Ball’s offer to buy Rexam could result in the formation of the world’s biggest canmaker. But it won’t be a simple transaction, as Arthur Stupay explains
In many ways, Ball Corporation’s revelation early in February that it was in acquisition talks with Rexam plc was a surprise to the market. Dedicated beverage canmaker Rexam was not in financial distress and seemed upbeat about its prospects. Furthermore, the London-based management is intact and it did not seem to be suffering any significant problems that were unique.
In Europe, where the market for beverage cans is about 60bn a year, the combined share of a merged Ball and Rexam would be almost 70 percent, triggering the attention of anti-monopoly regulators.
But there had been rumours of talks, which is why first Rexam said that “it is in discussion with Ball Corporation which may or may not lead to a formal offer being made for Rexam”, followed by Ball’s confirmation.
Ball followed up with a firm offer that valued the transaction at £5.4 billion (US$8.4bn) in cash and stock, including the assumption of net debt. The offer was for 610p per share (well in excess of Rexam’s market value), but at the time of going to press this was in the process of rising as shareholders shuffled their position. By any reckoning, it was likely to be the largest deal in the canmaking world in the two decades since Crown Cork & Seal bid $5.2bn for CarnaudMetalbox in 1995.
Maybe it was the absence of new pressures on Rexam that attracted the attention of a larger company like Colorado-based Ball, since acquirers prefer untroubled companies. Ball has not been shy about acquisitions, with a string of them in the past ten years, including China’s MC Packaging, US Can, four beverage can and end plants from A-B InBev’s Metal Container Corp, as well as acquisitions in the aluminium slug and monobloc aluminium aerosol businesses in the US, Europe and Mexico.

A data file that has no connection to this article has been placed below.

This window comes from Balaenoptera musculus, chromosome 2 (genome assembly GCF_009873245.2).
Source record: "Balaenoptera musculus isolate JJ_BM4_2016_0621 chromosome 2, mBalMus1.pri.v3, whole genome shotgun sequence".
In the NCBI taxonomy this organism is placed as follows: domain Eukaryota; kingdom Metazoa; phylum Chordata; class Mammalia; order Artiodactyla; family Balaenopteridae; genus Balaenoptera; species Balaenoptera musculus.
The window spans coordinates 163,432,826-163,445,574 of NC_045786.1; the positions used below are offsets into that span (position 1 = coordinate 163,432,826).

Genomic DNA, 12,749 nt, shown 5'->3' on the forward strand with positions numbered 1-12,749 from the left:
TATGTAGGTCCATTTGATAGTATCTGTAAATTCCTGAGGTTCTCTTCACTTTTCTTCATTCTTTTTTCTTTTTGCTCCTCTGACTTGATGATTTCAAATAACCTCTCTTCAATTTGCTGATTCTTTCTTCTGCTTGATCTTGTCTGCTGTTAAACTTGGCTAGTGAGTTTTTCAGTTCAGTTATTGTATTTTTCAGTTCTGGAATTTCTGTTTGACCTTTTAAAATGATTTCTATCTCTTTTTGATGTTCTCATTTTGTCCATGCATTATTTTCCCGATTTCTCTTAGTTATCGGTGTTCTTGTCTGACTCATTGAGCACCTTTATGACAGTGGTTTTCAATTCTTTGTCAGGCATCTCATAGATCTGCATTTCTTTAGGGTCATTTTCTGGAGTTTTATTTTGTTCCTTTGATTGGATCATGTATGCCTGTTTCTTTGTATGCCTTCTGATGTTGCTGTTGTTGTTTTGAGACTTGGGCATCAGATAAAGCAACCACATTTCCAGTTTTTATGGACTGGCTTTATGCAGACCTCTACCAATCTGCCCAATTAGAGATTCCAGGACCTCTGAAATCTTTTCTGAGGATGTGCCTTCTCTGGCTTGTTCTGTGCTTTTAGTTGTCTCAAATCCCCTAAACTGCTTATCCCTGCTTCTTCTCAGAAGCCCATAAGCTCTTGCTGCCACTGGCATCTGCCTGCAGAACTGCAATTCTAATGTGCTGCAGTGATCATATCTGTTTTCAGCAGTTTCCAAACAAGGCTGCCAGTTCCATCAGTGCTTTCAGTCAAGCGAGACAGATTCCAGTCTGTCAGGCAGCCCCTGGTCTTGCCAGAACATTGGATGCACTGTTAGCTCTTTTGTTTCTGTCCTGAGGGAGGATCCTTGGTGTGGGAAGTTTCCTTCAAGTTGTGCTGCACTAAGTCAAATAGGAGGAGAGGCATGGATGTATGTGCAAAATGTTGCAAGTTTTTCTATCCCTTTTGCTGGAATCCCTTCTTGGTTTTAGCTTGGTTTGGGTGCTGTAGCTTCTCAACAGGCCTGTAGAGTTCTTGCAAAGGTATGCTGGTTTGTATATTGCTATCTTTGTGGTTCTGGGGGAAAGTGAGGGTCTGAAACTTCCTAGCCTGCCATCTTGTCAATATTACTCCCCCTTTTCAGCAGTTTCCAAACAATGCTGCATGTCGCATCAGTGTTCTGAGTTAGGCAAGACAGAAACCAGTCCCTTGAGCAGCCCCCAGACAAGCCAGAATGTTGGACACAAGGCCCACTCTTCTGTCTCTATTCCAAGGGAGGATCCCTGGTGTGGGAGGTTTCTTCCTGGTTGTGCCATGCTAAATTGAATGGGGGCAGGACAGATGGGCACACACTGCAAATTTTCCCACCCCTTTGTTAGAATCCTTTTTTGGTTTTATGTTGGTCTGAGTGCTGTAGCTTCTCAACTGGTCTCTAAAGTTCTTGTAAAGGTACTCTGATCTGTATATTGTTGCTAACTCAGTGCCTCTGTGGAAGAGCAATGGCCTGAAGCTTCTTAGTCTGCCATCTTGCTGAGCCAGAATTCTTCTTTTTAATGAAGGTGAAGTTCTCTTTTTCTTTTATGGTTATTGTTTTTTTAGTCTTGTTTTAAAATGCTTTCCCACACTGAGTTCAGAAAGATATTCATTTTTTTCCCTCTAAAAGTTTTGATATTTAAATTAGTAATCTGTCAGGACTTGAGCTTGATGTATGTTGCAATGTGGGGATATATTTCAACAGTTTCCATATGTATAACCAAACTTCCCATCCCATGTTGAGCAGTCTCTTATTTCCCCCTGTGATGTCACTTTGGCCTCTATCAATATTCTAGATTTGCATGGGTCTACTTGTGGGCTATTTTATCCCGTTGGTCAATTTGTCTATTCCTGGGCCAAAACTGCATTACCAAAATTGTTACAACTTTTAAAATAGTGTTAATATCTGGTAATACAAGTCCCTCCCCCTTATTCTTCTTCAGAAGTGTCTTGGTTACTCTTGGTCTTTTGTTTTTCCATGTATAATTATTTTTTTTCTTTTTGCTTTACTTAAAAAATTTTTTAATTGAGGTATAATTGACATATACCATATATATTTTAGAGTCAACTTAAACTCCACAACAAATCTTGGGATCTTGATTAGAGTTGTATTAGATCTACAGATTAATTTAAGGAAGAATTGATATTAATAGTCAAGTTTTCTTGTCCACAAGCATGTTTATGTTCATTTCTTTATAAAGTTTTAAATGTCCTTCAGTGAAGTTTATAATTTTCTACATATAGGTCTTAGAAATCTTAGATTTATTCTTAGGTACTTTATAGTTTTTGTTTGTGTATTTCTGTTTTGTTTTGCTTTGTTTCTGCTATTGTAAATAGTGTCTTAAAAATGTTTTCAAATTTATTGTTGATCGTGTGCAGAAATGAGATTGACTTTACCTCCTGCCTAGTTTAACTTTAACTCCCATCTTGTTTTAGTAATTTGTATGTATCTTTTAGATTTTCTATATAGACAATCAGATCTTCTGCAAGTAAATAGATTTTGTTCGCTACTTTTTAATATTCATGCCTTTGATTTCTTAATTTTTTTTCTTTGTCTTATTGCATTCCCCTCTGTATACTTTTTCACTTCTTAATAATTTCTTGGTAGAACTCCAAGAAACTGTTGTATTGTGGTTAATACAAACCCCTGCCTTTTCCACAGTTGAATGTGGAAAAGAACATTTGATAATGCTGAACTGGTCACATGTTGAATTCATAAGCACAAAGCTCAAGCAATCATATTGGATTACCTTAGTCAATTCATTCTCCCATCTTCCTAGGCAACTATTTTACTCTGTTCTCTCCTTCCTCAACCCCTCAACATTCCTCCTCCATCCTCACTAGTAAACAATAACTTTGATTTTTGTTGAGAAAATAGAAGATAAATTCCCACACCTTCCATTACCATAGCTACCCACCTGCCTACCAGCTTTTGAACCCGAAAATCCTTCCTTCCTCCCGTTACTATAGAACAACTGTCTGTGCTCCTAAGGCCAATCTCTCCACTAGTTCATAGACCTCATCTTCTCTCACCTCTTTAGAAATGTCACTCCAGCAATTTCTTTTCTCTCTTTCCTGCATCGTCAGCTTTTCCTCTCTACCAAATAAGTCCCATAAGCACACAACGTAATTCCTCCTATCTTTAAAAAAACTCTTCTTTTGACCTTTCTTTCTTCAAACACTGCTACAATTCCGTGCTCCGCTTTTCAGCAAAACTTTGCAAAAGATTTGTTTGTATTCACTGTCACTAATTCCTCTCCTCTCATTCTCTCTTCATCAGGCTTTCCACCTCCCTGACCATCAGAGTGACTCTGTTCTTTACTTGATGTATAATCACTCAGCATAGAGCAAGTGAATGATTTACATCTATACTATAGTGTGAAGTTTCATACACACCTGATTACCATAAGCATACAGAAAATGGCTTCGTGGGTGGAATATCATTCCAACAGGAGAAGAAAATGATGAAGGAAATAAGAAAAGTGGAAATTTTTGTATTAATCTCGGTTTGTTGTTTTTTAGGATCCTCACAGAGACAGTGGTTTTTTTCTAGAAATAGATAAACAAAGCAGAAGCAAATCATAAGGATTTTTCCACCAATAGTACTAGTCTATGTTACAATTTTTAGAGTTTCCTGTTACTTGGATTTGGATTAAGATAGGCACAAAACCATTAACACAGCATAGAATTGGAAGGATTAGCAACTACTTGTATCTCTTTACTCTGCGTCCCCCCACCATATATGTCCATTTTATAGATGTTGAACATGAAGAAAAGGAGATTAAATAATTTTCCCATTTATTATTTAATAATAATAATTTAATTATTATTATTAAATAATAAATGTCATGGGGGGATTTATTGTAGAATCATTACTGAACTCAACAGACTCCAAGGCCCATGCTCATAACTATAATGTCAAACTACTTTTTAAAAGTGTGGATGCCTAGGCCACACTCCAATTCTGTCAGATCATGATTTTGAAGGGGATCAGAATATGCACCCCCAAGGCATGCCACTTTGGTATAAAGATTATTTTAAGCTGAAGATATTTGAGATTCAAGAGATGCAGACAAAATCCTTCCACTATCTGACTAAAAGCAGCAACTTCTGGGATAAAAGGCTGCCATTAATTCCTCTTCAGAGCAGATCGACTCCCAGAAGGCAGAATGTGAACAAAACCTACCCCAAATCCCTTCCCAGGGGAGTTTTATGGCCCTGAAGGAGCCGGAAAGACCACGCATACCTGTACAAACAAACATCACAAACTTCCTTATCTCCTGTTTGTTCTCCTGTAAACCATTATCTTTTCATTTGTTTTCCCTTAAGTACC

Earlier in the 1990s, it acquired among others the canmaking operations of Reynolds Metals (with operations in the US and Brazil), Continental Can Europe, and US-based food canmaker Heekin Can.
Another factor may have been that Ball senses that it could face a slowdown in its key markets in the US and Brazil, and with continued challenges in China due to heated local competition. Finally, it may have felt growing pressure to keep up with Crown’s recent acquisitions of Mivisa in Spain, and Empaque in Mexico.
This is also a time when Ball is flush with cash and borrowing power. Its stock has been attracting investors, outpacing the recent performance of both Crown and Rexam.
In Ball’s 2014 results, sales were up 1.2 percent to $8.57bn, and net profit up by 14.5 percent to $498m. Cash increased to more than $600m. To fund the Rexam acquisition, Ball is taking out an unsecured loan of $3.3bn, obtaining $3.0bn in revolving credit and raising $2.2bn in new equity.
Rexam is now dedicated to manufacturing two-piece beverage cans, having divested interests in plastics packaging, cosmetics containers and glass products over the past decade. Its global beverage can volumes are more than 60 billion a year, on a par with Ball.
But Rexam stock had been badly battered since its chief executive Graham Chipchase, in his Q3 interim management statement, highlighted headwinds that it would face in the remainder of 2014 and in 2015. They include the following: aluminium warehouse premiums of an additional $45 million in 2015 (see The Canmaker, January 2015).